However, the defense held Chattanooga at bay when it counted, with Aron Spann’s second interception of the afternoon sealing the victory.

– The Citadel was 8 for 17 on third down, which is solid. Meanwhile, Chattanooga was 0 for 7 trying to convert on third down. That discrepancy explains the difference in time of possession (37:02 – 22:58) and plays (72 to 50).

The Mocs actually averaged more yards rushing per attempt than The Citadel, 7.5 to 6.2. Of course, the Bulldogs had many more rushes (65 to 19).

If you took out plays of 30+ rushing yards (along with sacks and kneeldowns), Chattanooga would have averaged 4.82 yards per rush, while The Citadel would have averaged 3.97 yards per carry.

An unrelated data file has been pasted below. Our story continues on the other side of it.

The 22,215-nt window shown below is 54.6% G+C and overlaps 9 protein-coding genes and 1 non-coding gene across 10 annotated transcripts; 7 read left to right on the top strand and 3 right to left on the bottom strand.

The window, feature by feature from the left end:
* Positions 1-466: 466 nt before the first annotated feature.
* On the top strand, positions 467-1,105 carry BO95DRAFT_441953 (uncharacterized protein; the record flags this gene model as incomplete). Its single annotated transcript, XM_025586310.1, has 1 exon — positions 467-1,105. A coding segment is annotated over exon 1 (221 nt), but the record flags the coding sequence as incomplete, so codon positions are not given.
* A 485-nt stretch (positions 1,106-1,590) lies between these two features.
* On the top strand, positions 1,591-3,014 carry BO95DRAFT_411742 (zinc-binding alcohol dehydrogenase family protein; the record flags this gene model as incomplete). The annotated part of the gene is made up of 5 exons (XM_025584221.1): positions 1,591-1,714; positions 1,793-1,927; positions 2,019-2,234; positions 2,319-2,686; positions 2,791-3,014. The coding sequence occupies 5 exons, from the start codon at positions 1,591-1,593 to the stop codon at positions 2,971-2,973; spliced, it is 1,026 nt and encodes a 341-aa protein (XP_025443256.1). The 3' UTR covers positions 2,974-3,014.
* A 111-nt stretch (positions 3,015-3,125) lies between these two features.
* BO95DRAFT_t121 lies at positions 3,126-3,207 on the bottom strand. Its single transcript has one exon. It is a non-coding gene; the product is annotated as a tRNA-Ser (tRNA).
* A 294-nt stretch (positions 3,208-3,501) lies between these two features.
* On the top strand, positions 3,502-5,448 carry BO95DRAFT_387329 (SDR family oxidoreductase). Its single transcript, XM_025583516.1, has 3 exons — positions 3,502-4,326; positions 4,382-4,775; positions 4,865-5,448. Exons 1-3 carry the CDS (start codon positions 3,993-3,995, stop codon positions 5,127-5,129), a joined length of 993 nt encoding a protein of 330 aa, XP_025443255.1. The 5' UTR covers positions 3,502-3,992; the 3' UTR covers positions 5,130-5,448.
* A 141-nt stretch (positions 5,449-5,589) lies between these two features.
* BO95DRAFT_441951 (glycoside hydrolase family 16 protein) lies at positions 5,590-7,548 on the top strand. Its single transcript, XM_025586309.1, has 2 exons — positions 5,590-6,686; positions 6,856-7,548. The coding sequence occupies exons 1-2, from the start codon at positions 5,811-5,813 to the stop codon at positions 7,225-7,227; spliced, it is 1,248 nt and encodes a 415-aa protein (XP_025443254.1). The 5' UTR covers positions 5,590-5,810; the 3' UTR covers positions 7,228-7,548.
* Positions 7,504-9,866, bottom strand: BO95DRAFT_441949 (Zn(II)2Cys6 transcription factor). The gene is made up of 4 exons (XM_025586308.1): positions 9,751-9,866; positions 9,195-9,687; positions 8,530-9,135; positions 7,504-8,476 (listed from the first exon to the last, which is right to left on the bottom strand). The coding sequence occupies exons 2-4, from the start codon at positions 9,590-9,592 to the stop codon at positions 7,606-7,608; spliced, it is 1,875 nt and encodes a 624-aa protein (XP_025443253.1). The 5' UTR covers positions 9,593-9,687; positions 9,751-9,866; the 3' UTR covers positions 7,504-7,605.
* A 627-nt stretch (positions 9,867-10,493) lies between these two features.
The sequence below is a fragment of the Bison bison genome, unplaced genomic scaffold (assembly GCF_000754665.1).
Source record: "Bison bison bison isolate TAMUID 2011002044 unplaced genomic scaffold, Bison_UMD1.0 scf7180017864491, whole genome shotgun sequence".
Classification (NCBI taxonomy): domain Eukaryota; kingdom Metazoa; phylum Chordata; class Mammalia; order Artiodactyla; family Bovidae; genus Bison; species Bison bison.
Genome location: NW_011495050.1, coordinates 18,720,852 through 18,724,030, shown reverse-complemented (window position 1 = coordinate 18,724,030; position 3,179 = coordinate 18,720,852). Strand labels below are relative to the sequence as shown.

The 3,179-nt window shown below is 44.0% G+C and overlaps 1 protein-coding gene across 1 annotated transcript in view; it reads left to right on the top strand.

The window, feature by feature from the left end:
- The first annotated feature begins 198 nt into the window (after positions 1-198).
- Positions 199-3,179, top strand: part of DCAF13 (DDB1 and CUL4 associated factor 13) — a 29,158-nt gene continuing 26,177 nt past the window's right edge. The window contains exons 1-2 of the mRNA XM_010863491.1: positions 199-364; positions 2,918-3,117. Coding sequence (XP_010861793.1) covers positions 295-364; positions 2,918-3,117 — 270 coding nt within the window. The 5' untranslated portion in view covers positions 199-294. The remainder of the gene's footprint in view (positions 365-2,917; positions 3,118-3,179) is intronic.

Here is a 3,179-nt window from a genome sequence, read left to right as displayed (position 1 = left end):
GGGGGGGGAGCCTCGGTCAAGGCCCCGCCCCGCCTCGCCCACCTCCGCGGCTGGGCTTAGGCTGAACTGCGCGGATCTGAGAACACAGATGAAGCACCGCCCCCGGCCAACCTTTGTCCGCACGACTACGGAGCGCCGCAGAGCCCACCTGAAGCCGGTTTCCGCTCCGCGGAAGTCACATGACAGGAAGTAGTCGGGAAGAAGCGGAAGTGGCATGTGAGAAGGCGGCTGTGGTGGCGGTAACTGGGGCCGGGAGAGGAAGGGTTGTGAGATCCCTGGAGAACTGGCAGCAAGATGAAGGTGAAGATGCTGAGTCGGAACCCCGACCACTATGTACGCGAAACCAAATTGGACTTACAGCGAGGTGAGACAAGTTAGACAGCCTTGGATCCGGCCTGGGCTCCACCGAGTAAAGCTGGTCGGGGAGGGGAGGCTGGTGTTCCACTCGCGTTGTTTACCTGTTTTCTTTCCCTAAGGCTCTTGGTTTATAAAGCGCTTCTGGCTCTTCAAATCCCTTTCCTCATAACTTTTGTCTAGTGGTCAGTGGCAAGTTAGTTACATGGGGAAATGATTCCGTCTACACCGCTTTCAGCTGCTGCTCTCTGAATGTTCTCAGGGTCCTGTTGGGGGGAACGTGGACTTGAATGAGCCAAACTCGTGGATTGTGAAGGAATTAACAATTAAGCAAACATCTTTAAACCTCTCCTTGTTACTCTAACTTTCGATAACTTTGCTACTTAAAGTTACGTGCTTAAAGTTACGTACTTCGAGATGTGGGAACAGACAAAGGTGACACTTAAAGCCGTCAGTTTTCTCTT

– Breakdown of running plays for The Citadel: the A-backs got 28 carries, including 15 from Cam Jackson. The B-backs had 19 carries, the quarterback position finished with 14, and the wideouts had two rushes.

– The Citadel had four rushing plays of 30+ yards on Saturday. Dominique Allen, Grant Drakeford, Raleigh Webb, and Rod Johnson all had one each.

In their four previous SoCon games this season, the Bulldogs had a combined total of *one* 30+ yard rushing play.

The big play has been all too absent for much of this year for The Citadel’s offense. Hopefully its return against Chattanooga is a sign of things to come.

– I’m glad Grant Drakeford didn’t get hurt on his 35-yard run in the third quarter. Drakeford was brought down by a horsecollar tackle, and it was ugly. He could easily have been seriously injured on that play.

Speaking of injuries, let’s hope Kailik Williams can return to action soon. He missed much of the second half on Saturday with what was called a “lower leg deal” by head coach Brent Thompson.